But we don’t ride along much of it today. Today is the day to explore the Spring Creek Road – one that’s been beckoning to me on the map for some time now. This takes off over a low spot in a range of hills that separates the Mitta valley from the Tallangatta Creek valley.

We have the road completely to ourselves. It is a joy! My spirit lifts, and all is good with the world again. There is water everywhere. Every indent in the land, every little ephemeral creek, every drainage culvert under the road is full of water. There is the constant sound of falling water as I ride today. The abundance is beautiful even if incredibly soggy.

Our road heads up through all that bright green pasture backed by taller hills speckled with cattle and sheep. There’s a farmhouse every 500 metres or so. The creek we are following is going bonkers – slipping over granite rocks and crashing over boulders. It widens out in flatter spaces to run a swift murky brown over soil that rarely ever gets so saturated.

Fog is lifting to the sound of water cascading everywhere and a billion birds calling out.
After a very wet winter and the wettest September on record, every little creek is going gangbusters. This one is normally dry or just a trickle.
Spring Creek Road – are you jealous? You should be – this was divine. I saw no one on the road in its entire 10 kms. It was beautiful and the gravel was sandy/muddy and rode like powdery snow 🙂

Eventually, the road turns to gravel for a few kilometres – but I’m on the downhill now and the momentum carries me through all the softness. It’s an interesting mix of clay and granitic sand. I scoot through it like I’m riding through powdery snow. Really, it feels just like riding through about 3 inches of fresh snow. The only thing it doesn’t do is squeak like snow. I’m so delighted. I haven’t ridden in snow or felt that feeling in about 18 years. The fact that I don’t see a car in the entire 10 kilometres on the road makes me grin, too.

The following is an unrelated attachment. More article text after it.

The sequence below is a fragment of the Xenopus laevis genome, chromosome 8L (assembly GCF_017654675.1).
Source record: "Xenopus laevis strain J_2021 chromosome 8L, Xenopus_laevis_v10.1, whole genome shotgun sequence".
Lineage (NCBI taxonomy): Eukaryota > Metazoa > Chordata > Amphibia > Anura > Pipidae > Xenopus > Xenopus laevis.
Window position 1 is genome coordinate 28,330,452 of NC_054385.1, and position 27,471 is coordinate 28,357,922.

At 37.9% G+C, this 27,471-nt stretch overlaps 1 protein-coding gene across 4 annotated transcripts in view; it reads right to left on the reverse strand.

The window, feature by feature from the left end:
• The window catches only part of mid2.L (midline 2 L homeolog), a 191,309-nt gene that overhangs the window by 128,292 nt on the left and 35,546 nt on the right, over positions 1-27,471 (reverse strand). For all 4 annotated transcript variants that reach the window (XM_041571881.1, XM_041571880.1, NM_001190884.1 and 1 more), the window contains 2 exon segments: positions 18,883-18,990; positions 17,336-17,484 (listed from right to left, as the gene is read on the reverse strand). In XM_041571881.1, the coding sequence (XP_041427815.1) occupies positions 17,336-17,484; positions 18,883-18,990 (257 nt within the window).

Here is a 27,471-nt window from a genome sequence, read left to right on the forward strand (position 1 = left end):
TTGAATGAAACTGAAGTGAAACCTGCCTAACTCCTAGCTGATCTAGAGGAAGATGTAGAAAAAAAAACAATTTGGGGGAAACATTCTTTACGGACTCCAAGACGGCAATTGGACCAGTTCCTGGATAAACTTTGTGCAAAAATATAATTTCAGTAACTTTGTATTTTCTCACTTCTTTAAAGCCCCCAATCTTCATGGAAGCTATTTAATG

Finally, the road drops us down into the Tallangatta Creek valley and we pick up the pace as we pedal down the wide valley on a gentle decline. The only two magpie swoopings of the day come from this stretch. We follow the creek downstream – it’s running full and fast.

And then we are back to the Murray Valley Highway where we are able to dart back up to the Granya Gap Road before any cars have to overtake us on that narrowness.

I haven’t eaten yet today – so a snack is in order before we climb the gap for the second time today. I want to be sure that this side is no more difficult than the other direction – and it’s always nice to be able to say you’ve ridden a gap or pass from both directions.

The climb is fun. It’s not hard and it’s just amazing to see every rock face glistening or dripping water. The steep walls all have fresh slumps of earth sitting at their base. Every creek that flows down and under each curve of the road is a frothy cascade of aeration and volume. It is truly spectacular and certainly best seen from a bike. I love it!

We finally top out of the Mitta River catchment and drop down into the Murray River catchment. Yippee! The downhill is the sustained four miles, but it’s never all that steep, so you just roll on down in the 20mph’s and never even need to feather the brakes for the curves. There’s no cars behind me so I can play with the whole lane the whole way. Woo-hoo – thank you weather gods for at least one sunny day that coincided with one of my days off!

Yep, every watercourse is ‘running a banker’. This is Tallangatta Creek. With more heavy rain forecast the next two days, this one is going to be out of its banks soon.
Looking over to the Murray River arm of Lake Hume. There isn’t usually much water in those bits either – usually just the river course or a bit more. Hard to believe it’s gone from 16 percent capacity in late May to FULL by the second week of September.
Crack o’ dawn start means we are back to the car before the wind and traffic picks up. Daylight savings started today, so now there will be enough light to get in a short ride after work each day…. if it’s not raining!

To read more about Lake Hume – check out: http://www.mdba.gov.au/river-information/running-river-murray/hume-dam